There is something so captivating about the broken terracotta pots scattered, and shattered artfully outside of the garden greenhouse at Kylemore Abbey.
Some may walk by these broken pots, and not realize the story they once contained. The fractured vessel represents a growth that could no longer be contained, one that slowly introduced itself to me as I wandered through the rest of the garden.
The time and care it takes to curate this growth is not only visually pleasing; it is nourishment for the soul both spiritually and physically. The vegetables and herbs planted here are all used in the delightful menu at the café and tearoom located in the gardens.
Gardens and Site
The wonderful 6-acre Victorian Walled Garden is Ireland’s largest, with its delightfully restored garden buildings. There are formal flower, vegetable and herb gardens to behold. You will also discover woodland and lakeshore walks that will take you on a beautiful journey through the 1000-acre estate.
Positioned at the foot of Connemara National Park in the county of Galway, Ireland, the gardens are part of the beautiful landscape of Kylemore Abbey.
Romance and Castle History
The years of the castle’s history speak to visitors through stories of romance and tragedy.
In 1852, the wealthy businessman, Mitchell Henry and his new bride, Margaret Vaughan, were on honeymoon in Connemara. The couple were celebrating with an al fresco lunch in the townland of Kylemore.
As they sat, Margaret commented on how beautiful the area was, and how amazing it would be to live there. 13 years later, the remarkable castle retreat, overlooking a glassy Connemara lake, was constructed.
Mitchell Henry was a financier, politician and Member of Parliament (MP) in the House of Commons of the United Kingdom of Great Britain and Ireland. He was MP for County Galway from 1871 to 1885, and for Glasgow Blackfriars and Hutchesontown from 1885 to 1886.
He had the castle built which boasted ‘all the innovations of the modern age’. He was said to be an enlightened landlord and a vocal supporter of the Irish people. Henry poured his life’s energy into creating an estate that would showcase what could be achieved in the remote wilds of Connemara.
Construction of the castle began in 1867, and took 100 men 4 years to complete. The castle covered approximately 40,000 square feet (3,700 m2) and had over 70 rooms with a principal wall that was 2 to 3 feet thick.
The facade measured 142 feet (43 m) in width and is made of granite brought from Dalkey by sea to Letterfrack, and of limestone brought from Ballinasloe. There were 33 bedrooms, 4 bathrooms, 4 sitting rooms, a ballroom, billiard room, library, study, school room, smoking room, gun room and various offices and domestic staff residences for the butler, cook, housekeeper and other servants.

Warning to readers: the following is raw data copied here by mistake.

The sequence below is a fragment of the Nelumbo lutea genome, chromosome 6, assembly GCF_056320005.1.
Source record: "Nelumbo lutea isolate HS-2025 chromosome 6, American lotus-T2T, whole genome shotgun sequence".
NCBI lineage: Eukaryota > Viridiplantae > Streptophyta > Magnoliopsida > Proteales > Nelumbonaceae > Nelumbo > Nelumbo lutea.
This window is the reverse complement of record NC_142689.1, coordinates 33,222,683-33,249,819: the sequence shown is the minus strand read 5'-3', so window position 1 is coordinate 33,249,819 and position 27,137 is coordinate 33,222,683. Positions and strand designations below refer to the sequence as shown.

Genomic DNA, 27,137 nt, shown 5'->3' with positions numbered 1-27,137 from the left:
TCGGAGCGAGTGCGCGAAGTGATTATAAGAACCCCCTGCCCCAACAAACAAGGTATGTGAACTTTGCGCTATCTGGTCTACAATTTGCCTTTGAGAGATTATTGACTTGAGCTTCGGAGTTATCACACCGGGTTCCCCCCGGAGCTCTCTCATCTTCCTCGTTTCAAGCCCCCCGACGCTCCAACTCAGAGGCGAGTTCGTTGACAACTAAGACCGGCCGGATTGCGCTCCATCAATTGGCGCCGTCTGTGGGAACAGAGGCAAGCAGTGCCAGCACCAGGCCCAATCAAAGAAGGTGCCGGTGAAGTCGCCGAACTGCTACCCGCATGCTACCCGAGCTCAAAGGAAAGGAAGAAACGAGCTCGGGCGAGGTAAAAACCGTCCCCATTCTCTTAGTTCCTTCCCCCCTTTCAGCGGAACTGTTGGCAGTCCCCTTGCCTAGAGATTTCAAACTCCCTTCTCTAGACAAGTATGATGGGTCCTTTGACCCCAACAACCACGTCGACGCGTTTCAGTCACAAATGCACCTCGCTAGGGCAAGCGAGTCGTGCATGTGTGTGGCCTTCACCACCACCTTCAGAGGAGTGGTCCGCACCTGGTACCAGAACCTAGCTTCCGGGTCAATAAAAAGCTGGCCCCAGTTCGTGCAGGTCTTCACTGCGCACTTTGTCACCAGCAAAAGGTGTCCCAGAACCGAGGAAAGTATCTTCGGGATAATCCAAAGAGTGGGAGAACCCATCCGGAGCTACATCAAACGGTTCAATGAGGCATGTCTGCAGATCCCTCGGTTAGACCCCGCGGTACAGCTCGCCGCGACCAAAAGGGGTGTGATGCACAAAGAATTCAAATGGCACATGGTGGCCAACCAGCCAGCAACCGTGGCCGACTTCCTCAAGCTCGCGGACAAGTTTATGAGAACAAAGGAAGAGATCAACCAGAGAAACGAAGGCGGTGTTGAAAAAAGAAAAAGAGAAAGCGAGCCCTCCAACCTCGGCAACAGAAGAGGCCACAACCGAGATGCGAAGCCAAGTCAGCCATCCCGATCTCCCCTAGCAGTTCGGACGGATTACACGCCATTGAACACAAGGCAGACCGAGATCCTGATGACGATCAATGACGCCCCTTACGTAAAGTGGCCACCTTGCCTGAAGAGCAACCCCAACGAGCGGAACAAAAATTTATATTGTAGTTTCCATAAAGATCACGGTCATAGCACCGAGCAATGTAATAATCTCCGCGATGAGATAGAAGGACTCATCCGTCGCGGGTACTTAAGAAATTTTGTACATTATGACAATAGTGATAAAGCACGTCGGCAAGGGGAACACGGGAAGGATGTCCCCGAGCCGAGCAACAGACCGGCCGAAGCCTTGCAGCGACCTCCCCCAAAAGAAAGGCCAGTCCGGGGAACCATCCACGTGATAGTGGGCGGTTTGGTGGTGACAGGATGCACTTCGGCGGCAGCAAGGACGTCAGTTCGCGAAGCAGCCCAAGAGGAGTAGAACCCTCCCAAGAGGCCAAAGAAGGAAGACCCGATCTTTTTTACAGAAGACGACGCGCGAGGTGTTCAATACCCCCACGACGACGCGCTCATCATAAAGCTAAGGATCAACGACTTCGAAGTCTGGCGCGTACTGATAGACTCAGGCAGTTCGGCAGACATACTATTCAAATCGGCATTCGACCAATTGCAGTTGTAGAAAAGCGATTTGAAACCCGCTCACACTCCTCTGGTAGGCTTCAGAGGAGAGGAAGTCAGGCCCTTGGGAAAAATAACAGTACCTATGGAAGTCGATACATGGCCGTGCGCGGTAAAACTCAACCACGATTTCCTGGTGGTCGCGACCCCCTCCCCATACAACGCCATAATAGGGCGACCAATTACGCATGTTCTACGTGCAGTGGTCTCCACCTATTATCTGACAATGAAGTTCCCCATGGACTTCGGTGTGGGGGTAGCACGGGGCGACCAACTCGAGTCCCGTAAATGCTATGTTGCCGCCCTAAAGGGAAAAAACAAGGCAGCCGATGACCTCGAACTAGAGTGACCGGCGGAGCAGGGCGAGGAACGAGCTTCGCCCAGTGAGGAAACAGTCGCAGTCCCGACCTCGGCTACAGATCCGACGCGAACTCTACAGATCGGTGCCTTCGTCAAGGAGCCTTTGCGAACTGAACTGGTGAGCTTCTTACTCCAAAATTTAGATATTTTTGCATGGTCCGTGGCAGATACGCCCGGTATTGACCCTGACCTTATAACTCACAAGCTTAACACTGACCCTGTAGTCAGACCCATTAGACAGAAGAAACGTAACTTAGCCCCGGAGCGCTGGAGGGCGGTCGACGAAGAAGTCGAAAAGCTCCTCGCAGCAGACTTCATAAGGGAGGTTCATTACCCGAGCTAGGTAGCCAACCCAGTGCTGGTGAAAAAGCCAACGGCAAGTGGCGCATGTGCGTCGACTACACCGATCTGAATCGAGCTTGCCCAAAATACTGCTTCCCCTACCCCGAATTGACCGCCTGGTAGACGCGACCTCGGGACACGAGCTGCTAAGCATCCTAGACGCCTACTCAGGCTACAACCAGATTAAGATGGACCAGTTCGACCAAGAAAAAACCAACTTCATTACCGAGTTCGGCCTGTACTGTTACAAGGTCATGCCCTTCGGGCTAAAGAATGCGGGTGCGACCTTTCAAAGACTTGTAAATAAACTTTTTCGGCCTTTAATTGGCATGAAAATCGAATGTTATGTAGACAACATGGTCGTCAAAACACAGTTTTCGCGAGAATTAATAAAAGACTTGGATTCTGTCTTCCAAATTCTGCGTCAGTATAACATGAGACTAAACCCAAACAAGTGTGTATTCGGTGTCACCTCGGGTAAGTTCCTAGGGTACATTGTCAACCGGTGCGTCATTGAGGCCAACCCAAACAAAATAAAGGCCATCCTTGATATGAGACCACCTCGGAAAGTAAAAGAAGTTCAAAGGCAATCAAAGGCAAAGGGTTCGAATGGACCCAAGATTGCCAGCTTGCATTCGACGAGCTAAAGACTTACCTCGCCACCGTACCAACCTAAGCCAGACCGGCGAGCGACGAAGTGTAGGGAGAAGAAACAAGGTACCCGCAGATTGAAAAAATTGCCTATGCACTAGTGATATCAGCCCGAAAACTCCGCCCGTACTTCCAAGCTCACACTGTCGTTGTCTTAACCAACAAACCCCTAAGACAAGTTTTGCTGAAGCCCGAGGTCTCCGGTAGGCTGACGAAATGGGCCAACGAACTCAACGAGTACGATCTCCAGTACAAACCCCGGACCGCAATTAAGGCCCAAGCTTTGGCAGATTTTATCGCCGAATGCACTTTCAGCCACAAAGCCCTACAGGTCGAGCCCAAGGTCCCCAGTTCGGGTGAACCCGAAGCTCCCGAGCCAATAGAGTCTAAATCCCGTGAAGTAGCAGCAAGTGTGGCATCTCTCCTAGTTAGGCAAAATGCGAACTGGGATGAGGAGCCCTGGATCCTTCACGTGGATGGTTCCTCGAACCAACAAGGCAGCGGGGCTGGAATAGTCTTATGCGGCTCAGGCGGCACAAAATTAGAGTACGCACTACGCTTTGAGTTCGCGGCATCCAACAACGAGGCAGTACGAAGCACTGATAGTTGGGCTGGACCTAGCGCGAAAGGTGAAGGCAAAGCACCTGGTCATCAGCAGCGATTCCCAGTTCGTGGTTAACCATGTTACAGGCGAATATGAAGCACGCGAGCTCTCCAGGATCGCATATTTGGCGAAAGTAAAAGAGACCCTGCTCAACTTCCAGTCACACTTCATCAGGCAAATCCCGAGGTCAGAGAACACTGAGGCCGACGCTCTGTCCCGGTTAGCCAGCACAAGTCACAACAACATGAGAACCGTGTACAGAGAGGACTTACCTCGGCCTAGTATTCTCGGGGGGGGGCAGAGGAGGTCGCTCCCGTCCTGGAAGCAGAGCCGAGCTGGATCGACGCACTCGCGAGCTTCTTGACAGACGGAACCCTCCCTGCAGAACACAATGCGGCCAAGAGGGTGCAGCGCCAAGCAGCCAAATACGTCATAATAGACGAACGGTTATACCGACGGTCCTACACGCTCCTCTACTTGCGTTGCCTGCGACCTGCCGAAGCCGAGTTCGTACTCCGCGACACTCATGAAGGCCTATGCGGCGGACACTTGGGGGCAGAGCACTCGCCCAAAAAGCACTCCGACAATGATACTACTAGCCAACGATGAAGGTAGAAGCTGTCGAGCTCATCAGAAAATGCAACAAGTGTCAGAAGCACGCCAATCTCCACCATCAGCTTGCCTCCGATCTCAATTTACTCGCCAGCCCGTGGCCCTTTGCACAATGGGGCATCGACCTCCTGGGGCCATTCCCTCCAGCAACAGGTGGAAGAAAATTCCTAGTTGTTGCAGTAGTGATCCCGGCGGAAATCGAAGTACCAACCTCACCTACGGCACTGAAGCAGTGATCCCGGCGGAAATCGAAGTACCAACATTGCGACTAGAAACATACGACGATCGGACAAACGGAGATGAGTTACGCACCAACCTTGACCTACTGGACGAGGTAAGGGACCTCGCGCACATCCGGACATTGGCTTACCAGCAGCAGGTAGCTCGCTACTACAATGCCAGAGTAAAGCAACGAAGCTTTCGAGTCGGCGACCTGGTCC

It is said that the couple lived at Kylemore Castle happily with their 9 children for over 10 years.
Tragically in 1875, on a visit to Egypt, Margaret contracted a fever and died. Mitchell was heartbroken and he tended to avoid Kylemore as much as possible after her untimely death.
He did, however, build his beloved wife a wonderful memorial: a neo-Gothic church. It’s such a unique and special building nestled closely to the stunning mountain landscape, and serves as a lasting testament to the true love between Mitchell Henry and his wife, Margaret.
Mitchell Henry joined his wife there when he died in 1910. Together they rest in the small mausoleum that is tucked beside the church at Kylemore.
By 1920 the castle became home to Ireland’s only Benedictine community of nuns. If walls could talk, they would whisper, ‘you’re not alone in this world that battles with spiritual identity’.
The life represented in the garden through each season is a beautiful reminder of our own seasons of life; breaking free from that which contains us, and pruning away those things that are holding us back.
As I began my journey beyond the broken containers and into the garden, a light mist of rain began falling, giving nourishment to the plants and life around me.
The air was filled with the fresh aroma of peat. This rich soil is also formed into briquettes and used for fire logs. I became lost in the visual delight of each corner of this trek behind the garden walls, while trying to capture each moment before it escaped.
Café and Tea room
You can enjoy wholesome food and delicious home-baking in their Café or Garden Tea House.
You’ll also find handcrafted gifts including Kylemore Abbey Pottery and award-winning chocolates handmade by the Benedictine nuns.
My garden trail journey ended with me enjoying the magnificent view of Connemara National Park while sipping a cup of tea made from the herbs grown in the beautiful Victorian Walled Garden.
Simply writing about this journey falls short of the spiritual connection one may experience in this stunning landscape. I encourage everyone who has the opportunity to visit the area and embark upon their own adventure at Kylemore Abbey.